Looking Back at Samoa: History, Memory, and the Figure of Mourning in Yuki Kihara’s Where Do We Come From? What Are We? Where Are We Going?

In: Asian Diasporic Visual Cultures and the Americas
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  • 1 University of Adelaide, Adelaide, Australia
  • 2 University of Adelaide, Adelaide, Australia

Samoan Japanese artist Yuki Kihara’s photographic series Where Do We Come From? What Are We? Where Are We Going? (2013) focuses on sites of current and historical significance in Samoa. In taking on the title of French artist Paul Gauguin’s 1897 work, Kihara signals her desire to engage with the history of representation of the Pacific in Western art through dialogue with Gauguin and the history of colonial photography. Casting herself as a version of Thomas Andrew’s Samoan Half Caste (1886), a figure in Victorian mourning dress, she directs the viewer’s gaze and invites all to share her acts of mourning at these sites. The literal meaning of the title also indicates how the series engages with history via the Samoan concept of , collapsing time in space, to produce an understanding of both the country’s present and the potential future such history invites.

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  • 4

    Adam Gifford, “Shigeyuki Kihara: A Lament for the Lost,” New Zealand Herald, 8 September 2012, accessed 15 October 2015.

  • 7

    Pamela Rosi, “Shigeyuki Kihara: Subverting Dusky Maidens and Exotic Tropes of Pacific Paradise,” ArtAsiaPacific 51 (2007): 72.

  • 8

    Linda Tyler, “From the Collection,” The University of Auckland News for Staff, April 2014.

  • 10

    Yuki Kihara, “Artist Statement,” Where Do We Come From? What Are We? Where Are We Going? Milford Gallery, 2013.

  • 13

    Caroline Vercoe, “I Am My Other, I Am My Self: Encounters With Gauguin in Polynesia,” The Australasian and New Zealand Journal of Art 13, no. 1 (2013): 113.

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  • 15

    Whitney Tassie, “Shigeyuki Kihara,” Salt 8 (2013), accessed 8 January 2016.

  • 16

    Lisa Taouma, “Gauguin Is Dead … There Is No Paradise,” Journal of Intercultural Studies 25, no. 1 (2004).

  • 17

    Sia Figiel, Where We Once Belonged (Auckland: Pasifika Press, 1996), 187.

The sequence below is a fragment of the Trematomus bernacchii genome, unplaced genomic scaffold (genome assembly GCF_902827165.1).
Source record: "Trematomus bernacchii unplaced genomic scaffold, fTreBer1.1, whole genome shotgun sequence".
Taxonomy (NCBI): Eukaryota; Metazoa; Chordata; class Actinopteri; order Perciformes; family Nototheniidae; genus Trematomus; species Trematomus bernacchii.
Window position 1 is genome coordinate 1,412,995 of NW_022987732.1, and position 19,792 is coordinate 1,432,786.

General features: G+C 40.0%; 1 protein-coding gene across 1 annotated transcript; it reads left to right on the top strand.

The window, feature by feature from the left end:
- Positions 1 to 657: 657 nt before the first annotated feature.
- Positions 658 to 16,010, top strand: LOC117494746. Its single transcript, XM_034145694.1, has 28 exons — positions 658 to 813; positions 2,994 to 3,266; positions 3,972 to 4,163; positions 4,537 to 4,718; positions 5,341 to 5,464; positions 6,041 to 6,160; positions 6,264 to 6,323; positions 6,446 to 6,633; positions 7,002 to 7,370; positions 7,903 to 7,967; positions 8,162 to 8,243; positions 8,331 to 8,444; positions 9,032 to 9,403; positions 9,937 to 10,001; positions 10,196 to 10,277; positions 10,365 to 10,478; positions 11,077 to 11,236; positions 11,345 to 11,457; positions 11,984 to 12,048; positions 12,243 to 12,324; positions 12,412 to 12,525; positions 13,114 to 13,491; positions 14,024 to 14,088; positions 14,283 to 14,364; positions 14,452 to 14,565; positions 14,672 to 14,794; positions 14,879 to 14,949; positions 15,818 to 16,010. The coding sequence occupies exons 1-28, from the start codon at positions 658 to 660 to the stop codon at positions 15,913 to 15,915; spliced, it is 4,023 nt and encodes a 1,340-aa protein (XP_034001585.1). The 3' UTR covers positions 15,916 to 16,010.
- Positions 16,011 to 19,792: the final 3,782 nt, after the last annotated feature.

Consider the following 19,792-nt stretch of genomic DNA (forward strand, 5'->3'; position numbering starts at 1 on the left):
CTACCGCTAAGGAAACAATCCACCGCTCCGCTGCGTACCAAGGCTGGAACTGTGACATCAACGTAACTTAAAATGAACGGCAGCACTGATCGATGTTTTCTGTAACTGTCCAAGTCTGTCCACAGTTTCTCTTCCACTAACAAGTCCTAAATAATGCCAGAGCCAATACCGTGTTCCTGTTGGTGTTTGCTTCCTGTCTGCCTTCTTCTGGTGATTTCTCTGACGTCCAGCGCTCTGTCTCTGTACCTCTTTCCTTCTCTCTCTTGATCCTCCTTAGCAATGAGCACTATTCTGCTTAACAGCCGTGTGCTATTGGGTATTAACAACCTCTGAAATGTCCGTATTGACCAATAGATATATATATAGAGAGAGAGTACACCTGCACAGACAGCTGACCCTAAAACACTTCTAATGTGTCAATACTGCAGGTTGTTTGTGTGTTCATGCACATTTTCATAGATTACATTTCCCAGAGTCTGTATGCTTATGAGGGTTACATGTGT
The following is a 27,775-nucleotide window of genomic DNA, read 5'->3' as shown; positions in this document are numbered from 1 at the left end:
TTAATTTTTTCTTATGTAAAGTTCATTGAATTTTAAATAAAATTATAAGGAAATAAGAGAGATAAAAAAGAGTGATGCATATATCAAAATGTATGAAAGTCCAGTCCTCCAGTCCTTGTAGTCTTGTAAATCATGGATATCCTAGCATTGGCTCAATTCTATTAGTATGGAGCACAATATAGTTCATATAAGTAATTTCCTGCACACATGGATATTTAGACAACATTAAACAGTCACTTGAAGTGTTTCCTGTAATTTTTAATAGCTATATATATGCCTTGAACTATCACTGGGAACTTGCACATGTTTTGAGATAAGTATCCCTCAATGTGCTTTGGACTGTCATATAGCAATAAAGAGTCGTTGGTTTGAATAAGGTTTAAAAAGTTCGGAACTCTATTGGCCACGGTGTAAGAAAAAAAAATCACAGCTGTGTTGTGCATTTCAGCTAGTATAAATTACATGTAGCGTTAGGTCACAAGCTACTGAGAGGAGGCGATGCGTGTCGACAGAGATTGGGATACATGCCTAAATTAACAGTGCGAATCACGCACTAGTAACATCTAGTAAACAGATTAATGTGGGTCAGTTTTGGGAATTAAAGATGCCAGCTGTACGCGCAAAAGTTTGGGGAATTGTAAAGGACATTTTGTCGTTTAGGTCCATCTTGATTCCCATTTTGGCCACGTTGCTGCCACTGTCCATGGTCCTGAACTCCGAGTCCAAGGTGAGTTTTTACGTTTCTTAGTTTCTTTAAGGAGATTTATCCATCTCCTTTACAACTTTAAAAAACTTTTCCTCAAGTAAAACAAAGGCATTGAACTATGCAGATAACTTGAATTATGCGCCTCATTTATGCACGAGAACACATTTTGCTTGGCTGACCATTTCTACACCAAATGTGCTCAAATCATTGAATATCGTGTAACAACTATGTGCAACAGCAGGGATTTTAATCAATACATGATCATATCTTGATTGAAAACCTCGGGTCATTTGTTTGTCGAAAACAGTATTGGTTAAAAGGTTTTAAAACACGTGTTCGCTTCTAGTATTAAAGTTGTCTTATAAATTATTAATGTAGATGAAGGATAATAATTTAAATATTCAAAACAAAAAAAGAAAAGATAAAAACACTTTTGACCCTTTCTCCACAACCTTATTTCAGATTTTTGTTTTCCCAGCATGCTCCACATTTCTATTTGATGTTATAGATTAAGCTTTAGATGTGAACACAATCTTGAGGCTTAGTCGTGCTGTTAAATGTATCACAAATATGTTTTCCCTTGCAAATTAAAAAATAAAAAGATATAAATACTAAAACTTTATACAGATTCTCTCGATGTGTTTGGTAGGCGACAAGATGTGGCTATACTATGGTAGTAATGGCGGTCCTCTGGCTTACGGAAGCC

• 18

     Quoted in Deborah A. Elliston, “Geographies of Gender and Politics: The Place of Difference in Polynesian Nationalism,” Cultural Anthropology 15, no. 2 (2000): 171–2.

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  • 19

    Albert Boime, Revelation of Modernism: Responses to Cultural Crises in Fin-de-Siècle Painting (Columbia: University of Missouri Press, 2008), 135.

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    • Export Citation
  • 20

    Vercoe, “I Am My Other, I Am My Self,” 120.

  • 25

    Alexander Spoehr, Majuro: A Village in the Marshall Islands (Chicago: Chicago Natural History Museum, 1949), 59. In slight contradiction to this, Spennemann claims that only finger tattoos were signs of high status in women, and hand tattoos were more common. Samoan Half Caste appears only to wear hand (not finger) tattoos, but her bearing marks her status, if nothing else. Dirk H. R. Spennemann, Tattooing in the Marshall Islands (Honolulu: Bess, 2009), 68–69.

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    • Export Citation
  • 26

    Gerd Hardach, “Defining Separate Spheres: German Rule and Colonial Law in Micronesia,” in European Impact and Pacific Influence: British and German Colonial Policy in the Pacific Islands and the Indigenous Response, ed. H. J. Hiery and J. M. MacKenzie (London: ib Taurus, 1997), 231–32.

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    • Export Citation
  • 27

    Francis X. Hezel, Strangers in Their Own Land (Honolulu: University of Hawai‘i Press, 1995), 45.

  • 29

    Maia Nuku, “Standing on the Edge of the Abyss: Shigeyuki Kihara, Catalyst for Change,” Broadsheet 44, no. 3 (2016): 10.

  • 30

    Nina Seja, “The Past Is a Foreign Climate: Shigeyuki Kihara Meets the Anthropocene,” Art Monthly 285 (2015): 32.

  • 31

    Paul J. Crutzen, “The ‘Anthropocene,’” in Earth System Science in the Anthropocene: Emerging Issues and Problems, ed. Eckart Ehlers and Thomas Krafft (Berlin: Springer, 2006), 13–18.

    • Search Google Scholar
    • Export Citation
  • 32

    P. J. Webster et al., “Changes in Tropical Cyclone Number, Duration, and Intensity in a Warming Environment,” Science 309, no. 5742 (2005): 1846.